"You need merchants. You need an army to protect yourself and you have to make sure you're spending some of your resources on education and food," said postdoctoral researcher Chandramallika Basak, lead author on the study. "This game stresses resource management and planning, which I think for older adults is important because many of them independently plan and manage their resources."
The study included 40 older adults, half of whom received 23.5 hours of training in Rise of Nations. The others, a comparison group, received no training in the game.
Both groups were assessed before, during and after the video game training on a variety of tests designed to measure executive control functions. The tests included measures of their ability to switch between tasks, their short-term visual memory, their reasoning skills and their working memory, which is the ability to hold two or more pieces of information in memory and use the information as needed.
There were also tests of the subjects' verbal recall, their ability to inhibit certain responses and their ability to identify an object that had been rotated to a greater or lesser degree from its original position.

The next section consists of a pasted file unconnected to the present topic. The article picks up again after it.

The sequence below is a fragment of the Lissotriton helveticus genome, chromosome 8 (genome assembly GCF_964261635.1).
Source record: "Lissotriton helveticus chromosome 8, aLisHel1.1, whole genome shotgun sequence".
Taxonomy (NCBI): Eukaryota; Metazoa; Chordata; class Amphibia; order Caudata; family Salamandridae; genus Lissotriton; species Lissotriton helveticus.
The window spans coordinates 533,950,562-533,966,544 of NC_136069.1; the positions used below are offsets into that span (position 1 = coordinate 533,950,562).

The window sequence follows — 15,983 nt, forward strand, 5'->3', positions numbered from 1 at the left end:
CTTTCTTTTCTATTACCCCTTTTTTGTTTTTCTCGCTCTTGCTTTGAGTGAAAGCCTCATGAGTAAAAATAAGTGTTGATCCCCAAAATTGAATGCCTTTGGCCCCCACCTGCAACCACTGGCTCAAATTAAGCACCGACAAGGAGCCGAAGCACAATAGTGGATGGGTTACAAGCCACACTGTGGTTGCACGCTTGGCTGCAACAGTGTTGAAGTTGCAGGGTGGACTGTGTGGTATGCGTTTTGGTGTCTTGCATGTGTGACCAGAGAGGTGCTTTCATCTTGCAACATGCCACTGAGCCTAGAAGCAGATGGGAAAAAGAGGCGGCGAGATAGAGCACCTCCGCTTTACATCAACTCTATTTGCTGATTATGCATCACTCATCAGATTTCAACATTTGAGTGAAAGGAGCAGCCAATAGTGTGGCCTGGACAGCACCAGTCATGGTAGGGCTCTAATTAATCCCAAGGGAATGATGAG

The researchers found that training on the video game did improve the participants' performance on a number of these tests. As a group, the gamers became significantly better and faster at switching between tasks as compared to the comparison group. Their working memory, as reflected in the tests, was also significantly improved. Their reasoning ability was enhanced. To a lesser extent, their short-term memory of visual cues was better than that of their peers, as was their ability to identify rotated objects.
The video game training had no effect on their ability to recall a list of words in order, their enumeration ability or their ability to inhibit certain respons
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University of Illinois at Urbana-Champaign